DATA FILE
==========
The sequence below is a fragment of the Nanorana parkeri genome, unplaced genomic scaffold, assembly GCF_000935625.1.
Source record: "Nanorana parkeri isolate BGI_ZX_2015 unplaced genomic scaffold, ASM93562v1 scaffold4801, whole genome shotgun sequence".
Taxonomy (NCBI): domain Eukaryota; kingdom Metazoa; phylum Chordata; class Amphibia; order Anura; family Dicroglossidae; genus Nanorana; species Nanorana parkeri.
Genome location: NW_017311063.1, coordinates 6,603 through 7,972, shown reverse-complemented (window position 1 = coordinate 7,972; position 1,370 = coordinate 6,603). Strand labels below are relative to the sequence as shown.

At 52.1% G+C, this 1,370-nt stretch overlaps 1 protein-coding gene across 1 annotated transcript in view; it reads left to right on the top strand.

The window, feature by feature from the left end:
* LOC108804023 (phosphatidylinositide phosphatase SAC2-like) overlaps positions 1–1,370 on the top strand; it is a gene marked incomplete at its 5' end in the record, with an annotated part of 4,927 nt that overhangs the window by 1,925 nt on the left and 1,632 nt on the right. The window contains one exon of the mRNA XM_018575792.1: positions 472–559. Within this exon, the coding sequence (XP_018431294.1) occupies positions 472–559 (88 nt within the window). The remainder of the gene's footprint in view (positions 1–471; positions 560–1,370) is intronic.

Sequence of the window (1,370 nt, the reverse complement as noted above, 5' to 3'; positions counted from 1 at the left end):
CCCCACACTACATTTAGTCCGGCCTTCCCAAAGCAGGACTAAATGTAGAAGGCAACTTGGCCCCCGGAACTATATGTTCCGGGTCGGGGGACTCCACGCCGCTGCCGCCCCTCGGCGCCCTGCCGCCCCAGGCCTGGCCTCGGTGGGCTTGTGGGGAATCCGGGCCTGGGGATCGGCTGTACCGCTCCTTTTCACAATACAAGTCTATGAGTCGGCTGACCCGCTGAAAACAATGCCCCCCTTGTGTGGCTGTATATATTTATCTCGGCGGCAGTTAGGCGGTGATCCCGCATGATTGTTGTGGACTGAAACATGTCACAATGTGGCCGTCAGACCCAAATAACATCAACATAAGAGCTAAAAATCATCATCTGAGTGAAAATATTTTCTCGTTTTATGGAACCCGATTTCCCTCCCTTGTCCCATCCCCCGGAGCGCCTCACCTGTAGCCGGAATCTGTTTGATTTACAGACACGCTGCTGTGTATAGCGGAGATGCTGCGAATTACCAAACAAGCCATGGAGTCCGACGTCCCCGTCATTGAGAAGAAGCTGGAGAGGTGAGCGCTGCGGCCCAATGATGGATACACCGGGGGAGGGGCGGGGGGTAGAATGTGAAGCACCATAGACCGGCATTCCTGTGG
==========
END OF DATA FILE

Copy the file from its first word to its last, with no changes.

The sequence below is a fragment of the Nanorana parkeri genome, unplaced genomic scaffold, assembly GCF_000935625.1.
Source record: "Nanorana parkeri isolate BGI_ZX_2015 unplaced genomic scaffold, ASM93562v1 scaffold4801, whole genome shotgun sequence".
Taxonomy (NCBI): domain Eukaryota; kingdom Metazoa; phylum Chordata; class Amphibia; order Anura; family Dicroglossidae; genus Nanorana; species Nanorana parkeri.
Genome location: NW_017311063.1, coordinates 6,603 through 7,972, shown reverse-complemented (window position 1 = coordinate 7,972; position 1,370 = coordinate 6,603). Strand labels below are relative to the sequence as shown.

At 52.1% G+C, this 1,370-nt stretch overlaps 1 protein-coding gene across 1 annotated transcript in view; it reads left to right on the top strand.

The window, feature by feature from the left end:
* LOC108804023 (phosphatidylinositide phosphatase SAC2-like) overlaps positions 1–1,370 on the top strand; it is a gene marked incomplete at its 5' end in the record, with an annotated part of 4,927 nt that overhangs the window by 1,925 nt on the left and 1,632 nt on the right. The window contains one exon of the mRNA XM_018575792.1: positions 472–559. Within this exon, the coding sequence (XP_018431294.1) occupies positions 472–559 (88 nt within the window). The remainder of the gene's footprint in view (positions 1–471; positions 560–1,370) is intronic.

Sequence of the window (1,370 nt, the reverse complement as noted above, 5' to 3'; positions counted from 1 at the left end):
CCCCACACTACATTTAGTCCGGCCTTCCCAAAGCAGGACTAAATGTAGAAGGCAACTTGGCCCCCGGAACTATATGTTCCGGGTCGGGGGACTCCACGCCGCTGCCGCCCCTCGGCGCCCTGCCGCCCCAGGCCTGGCCTCGGTGGGCTTGTGGGGAATCCGGGCCTGGGGATCGGCTGTACCGCTCCTTTTCACAATACAAGTCTATGAGTCGGCTGACCCGCTGAAAACAATGCCCCCCTTGTGTGGCTGTATATATTTATCTCGGCGGCAGTTAGGCGGTGATCCCGCATGATTGTTGTGGACTGAAACATGTCACAATGTGGCCGTCAGACCCAAATAACATCAACATAAGAGCTAAAAATCATCATCTGAGTGAAAATATTTTCTCGTTTTATGGAACCCGATTTCCCTCCCTTGTCCCATCCCCCGGAGCGCCTCACCTGTAGCCGGAATCTGTTTGATTTACAGACACGCTGCTGTGTATAGCGGAGATGCTGCGAATTACCAAACAAGCCATGGAGTCCGACGTCCCCGTCATTGAGAAGAAGCTGGAGAGGTGAGCGCTGCGGCCCAATGATGGATACACCGGGGGAGGGGCGGGGGGTAGAATGTGAAGCACCATAGACCGGCATTCCTGTGG